- Junk. There are lots of graphical effects that vary from gratuitous to irritating. Too many folks in marketing see some "pop-up" technique and think it's cool. Worse, they'll take an application that lacks solid use cases and try to add flashing to scrolling to emphasize something instead of reducing clutter and distraction. Sigh.
The Common Problems
In all web-based software development, the number one problem is always permissions. Always. In the case of applet development, this is always hurdle number one. The file isn't owned by the right person or doesn't have the right permissions. You see the "applet not inited" and "red X icon" as symptoms of the applet not being downloaded at all.
The number two problem is access to resources. Usually this is a CLASSPATH issue, but it can also be an HTML page with a wrong URI for the applet's code. You see the "applet not inited" and "red X icon" as symptoms of the applet not being referenced correctly, or not being able to locate all of its parts.
[Technically, the basic access comes before permissions, but you usually don't get access wrong first. Usually, you get permissions wrong; later, you discover you have a subtle access issue.]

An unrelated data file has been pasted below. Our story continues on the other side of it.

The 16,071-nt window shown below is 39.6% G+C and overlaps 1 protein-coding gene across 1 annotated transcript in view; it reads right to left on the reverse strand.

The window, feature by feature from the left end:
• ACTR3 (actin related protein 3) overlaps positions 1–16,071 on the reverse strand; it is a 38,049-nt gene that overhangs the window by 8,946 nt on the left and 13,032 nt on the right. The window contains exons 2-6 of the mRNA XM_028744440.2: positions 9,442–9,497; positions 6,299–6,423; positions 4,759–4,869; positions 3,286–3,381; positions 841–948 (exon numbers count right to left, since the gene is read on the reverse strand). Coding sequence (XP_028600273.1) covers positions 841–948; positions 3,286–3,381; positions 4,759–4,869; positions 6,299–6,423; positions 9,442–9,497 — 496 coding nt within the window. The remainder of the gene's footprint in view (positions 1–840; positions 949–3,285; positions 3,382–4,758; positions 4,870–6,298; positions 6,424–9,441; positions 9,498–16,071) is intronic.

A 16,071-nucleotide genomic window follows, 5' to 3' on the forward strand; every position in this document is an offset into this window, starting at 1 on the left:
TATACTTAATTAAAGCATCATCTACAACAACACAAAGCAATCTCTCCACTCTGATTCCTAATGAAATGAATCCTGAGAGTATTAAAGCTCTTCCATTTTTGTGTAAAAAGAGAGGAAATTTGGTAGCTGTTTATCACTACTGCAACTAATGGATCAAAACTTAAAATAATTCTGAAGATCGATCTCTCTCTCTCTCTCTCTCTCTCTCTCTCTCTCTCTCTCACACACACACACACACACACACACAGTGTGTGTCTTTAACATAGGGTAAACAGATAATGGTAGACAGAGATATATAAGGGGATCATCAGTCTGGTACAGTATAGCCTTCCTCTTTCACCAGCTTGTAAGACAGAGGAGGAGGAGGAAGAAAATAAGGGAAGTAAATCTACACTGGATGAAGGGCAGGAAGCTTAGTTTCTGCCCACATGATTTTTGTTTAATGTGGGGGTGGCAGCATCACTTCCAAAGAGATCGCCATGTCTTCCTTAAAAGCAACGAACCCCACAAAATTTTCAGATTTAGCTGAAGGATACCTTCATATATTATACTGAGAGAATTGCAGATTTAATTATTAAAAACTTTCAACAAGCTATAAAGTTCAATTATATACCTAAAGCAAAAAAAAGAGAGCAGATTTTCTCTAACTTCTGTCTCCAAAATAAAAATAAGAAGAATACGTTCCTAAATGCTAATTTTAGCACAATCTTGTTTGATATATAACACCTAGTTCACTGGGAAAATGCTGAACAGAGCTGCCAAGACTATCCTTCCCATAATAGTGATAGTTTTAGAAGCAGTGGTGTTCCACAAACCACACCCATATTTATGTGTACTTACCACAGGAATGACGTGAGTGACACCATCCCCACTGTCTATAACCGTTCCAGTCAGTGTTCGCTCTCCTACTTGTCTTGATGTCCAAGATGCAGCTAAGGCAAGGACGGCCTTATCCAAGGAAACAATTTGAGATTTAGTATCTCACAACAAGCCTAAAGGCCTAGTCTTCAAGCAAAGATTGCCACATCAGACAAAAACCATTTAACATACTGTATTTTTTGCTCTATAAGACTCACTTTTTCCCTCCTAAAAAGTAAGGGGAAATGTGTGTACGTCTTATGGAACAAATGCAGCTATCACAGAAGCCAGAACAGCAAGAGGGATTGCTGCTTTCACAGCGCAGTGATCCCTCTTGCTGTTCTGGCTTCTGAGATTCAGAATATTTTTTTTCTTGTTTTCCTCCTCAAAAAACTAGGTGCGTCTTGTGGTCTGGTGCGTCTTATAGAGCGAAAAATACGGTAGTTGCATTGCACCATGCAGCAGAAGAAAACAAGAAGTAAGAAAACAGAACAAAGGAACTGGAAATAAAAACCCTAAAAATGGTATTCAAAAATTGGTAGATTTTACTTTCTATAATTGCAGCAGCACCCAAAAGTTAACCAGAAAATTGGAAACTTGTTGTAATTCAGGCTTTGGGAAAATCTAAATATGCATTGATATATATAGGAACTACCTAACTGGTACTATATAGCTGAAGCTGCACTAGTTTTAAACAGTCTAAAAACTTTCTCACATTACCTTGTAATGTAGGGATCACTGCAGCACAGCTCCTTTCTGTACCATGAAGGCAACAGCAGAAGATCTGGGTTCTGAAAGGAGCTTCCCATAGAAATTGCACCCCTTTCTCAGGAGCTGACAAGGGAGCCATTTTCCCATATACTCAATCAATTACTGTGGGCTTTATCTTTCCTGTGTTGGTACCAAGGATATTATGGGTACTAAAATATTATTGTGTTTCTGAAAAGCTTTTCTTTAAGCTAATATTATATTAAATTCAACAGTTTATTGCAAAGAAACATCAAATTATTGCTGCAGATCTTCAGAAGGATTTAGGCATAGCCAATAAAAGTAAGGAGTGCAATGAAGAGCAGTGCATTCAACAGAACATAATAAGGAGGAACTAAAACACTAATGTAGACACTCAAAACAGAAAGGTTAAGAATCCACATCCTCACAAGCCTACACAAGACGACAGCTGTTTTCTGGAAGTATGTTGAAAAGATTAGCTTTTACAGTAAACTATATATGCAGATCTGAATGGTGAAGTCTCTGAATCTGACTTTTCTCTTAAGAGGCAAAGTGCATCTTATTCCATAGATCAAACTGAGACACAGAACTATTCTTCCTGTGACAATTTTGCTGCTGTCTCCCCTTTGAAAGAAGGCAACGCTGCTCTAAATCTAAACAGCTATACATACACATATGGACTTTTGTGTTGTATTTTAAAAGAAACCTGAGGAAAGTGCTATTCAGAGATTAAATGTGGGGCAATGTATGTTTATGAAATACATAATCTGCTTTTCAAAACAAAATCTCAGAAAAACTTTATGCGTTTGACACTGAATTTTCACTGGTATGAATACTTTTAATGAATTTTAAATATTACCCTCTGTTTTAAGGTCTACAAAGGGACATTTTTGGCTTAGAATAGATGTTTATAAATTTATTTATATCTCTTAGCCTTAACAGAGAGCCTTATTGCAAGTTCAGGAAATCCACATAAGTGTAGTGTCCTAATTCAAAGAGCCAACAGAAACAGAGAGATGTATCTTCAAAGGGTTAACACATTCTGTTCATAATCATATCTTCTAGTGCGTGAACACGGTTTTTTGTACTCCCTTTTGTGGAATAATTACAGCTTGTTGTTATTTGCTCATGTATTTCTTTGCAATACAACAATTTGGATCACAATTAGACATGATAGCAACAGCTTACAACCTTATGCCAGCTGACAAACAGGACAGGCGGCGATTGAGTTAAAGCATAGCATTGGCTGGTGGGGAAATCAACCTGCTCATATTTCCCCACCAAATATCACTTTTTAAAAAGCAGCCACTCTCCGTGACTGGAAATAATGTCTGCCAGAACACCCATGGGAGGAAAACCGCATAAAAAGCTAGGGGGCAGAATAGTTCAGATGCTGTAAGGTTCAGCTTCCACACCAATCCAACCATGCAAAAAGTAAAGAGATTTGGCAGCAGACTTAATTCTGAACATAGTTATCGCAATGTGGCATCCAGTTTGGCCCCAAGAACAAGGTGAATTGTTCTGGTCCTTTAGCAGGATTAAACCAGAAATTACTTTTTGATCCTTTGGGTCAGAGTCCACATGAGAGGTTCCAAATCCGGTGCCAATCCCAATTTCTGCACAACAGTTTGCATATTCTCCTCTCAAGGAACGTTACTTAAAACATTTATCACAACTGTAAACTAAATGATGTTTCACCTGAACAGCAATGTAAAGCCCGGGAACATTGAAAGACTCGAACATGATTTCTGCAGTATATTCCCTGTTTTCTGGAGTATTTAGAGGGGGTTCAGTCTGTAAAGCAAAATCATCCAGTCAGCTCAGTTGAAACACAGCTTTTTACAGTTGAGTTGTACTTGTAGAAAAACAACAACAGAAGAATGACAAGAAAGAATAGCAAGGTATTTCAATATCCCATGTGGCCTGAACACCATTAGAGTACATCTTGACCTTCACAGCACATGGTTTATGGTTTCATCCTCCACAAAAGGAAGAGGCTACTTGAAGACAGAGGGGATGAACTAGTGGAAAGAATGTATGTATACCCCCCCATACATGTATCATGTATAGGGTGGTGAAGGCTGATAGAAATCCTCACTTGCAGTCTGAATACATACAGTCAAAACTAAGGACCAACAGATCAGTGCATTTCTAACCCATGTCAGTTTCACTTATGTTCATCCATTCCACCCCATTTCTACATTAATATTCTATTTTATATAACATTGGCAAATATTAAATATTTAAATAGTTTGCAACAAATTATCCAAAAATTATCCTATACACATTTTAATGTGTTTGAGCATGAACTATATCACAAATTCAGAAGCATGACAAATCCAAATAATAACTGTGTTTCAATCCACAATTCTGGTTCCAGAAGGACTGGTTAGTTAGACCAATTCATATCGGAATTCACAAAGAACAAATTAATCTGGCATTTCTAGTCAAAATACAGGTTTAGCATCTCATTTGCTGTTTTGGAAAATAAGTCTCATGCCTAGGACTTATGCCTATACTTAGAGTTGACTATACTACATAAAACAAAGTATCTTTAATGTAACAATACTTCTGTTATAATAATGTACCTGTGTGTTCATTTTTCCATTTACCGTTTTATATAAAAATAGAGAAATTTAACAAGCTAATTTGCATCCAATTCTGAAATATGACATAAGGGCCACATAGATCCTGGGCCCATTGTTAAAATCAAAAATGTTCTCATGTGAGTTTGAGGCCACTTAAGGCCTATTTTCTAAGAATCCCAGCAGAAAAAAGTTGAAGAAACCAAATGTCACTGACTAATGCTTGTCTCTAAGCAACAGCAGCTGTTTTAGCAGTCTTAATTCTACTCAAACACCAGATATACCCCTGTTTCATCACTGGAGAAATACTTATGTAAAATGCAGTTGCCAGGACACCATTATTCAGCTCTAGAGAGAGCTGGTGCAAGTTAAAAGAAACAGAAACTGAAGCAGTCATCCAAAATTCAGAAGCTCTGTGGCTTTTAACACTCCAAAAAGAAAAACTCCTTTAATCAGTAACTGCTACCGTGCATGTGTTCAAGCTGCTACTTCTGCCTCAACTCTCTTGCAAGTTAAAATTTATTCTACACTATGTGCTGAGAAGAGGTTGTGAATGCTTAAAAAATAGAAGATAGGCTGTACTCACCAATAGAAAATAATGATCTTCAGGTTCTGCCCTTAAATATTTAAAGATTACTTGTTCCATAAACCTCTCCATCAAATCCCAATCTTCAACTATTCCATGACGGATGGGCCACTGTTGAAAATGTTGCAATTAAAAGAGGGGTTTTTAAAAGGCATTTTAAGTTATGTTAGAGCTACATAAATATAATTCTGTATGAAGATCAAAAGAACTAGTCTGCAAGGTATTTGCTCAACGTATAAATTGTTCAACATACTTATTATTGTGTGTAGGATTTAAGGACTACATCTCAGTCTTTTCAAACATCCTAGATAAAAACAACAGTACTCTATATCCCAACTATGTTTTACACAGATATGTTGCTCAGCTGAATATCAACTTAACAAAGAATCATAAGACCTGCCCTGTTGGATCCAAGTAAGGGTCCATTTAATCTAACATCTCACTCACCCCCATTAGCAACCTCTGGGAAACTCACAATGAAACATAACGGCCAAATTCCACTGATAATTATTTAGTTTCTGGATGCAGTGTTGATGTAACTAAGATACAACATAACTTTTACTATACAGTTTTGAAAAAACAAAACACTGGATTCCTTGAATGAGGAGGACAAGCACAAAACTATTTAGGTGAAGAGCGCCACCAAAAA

One of the more subtle manifestations are the case-matching issues. Your Java class definitions are usually UpperCase. The source file and resulting class file will have this same UpperCase format. But if you get the case wrong in your HTML, you just get an applet not inited error. Arrgh.
When you don't work with applets all that often, the "applet not inited" is baffling.
I wasted hours on Google and Stack Overflow looking up "applet not inited" and "Red X icon" and similar stuff.
Then I looked at the HTML I was testing.
Surprise. No one had moved the .jar file into the proper directory.
There's a lot of stuff on the applet not inited error. Most of it misses the usual culprits: permissions and access to the resources.